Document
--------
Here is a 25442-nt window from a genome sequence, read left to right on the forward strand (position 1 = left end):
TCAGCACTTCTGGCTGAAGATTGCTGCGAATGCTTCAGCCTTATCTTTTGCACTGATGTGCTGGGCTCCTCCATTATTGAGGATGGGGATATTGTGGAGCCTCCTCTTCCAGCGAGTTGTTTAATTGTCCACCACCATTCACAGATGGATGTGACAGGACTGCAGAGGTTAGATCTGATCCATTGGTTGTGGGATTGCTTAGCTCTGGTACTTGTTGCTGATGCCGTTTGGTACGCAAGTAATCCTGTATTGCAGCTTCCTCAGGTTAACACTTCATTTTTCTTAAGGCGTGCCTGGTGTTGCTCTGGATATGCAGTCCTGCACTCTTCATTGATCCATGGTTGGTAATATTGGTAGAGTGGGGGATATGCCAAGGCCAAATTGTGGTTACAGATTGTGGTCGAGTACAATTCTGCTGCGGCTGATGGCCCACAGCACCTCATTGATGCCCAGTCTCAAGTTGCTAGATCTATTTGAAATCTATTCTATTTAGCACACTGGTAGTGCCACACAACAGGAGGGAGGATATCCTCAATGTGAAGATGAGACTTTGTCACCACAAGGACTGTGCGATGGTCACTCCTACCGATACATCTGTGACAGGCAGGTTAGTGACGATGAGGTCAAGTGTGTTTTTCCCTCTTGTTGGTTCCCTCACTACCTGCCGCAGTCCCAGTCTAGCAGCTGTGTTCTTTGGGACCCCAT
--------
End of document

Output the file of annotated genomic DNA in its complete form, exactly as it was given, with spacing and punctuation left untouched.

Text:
Here is a 25442-nt window from a genome sequence, read left to right on the forward strand (position 1 = left end):
TCAGCACTTCTGGCTGAAGATTGCTGCGAATGCTTCAGCCTTATCTTTTGCACTGATGTGCTGGGCTCCTCCATTATTGAGGATGGGGATATTGTGGAGCCTCCTCTTCCAGCGAGTTGTTTAATTGTCCACCACCATTCACAGATGGATGTGACAGGACTGCAGAGGTTAGATCTGATCCATTGGTTGTGGGATTGCTTAGCTCTGGTACTTGTTGCTGATGCCGTTTGGTACGCAAGTAATCCTGTATTGCAGCTTCCTCAGGTTAACACTTCATTTTTCTTAAGGCGTGCCTGGTGTTGCTCTGGATATGCAGTCCTGCACTCTTCATTGATCCATGGTTGGTAATATTGGTAGAGTGGGGGATATGCCAAGGCCAAATTGTGGTTACAGATTGTGGTCGAGTACAATTCTGCTGCGGCTGATGGCCCACAGCACCTCATTGATGCCCAGTCTCAAGTTGCTAGATCTATTTGAAATCTATTCTATTTAGCACACTGGTAGTGCCACACAACAGGAGGGAGGATATCCTCAATGTGAAGATGAGACTTTGTCACCACAAGGACTGTGCGATGGTCACTCCTACCGATACATCTGTGACAGGCAGGTTAGTGACGATGAGGTCAAGTGTGTTTTTCCCTCTTGTTGGTTCCCTCACTACCTGCCGCAGTCCCAGTCTAGCAGCTGTGTTCTTTGGGACCCCAT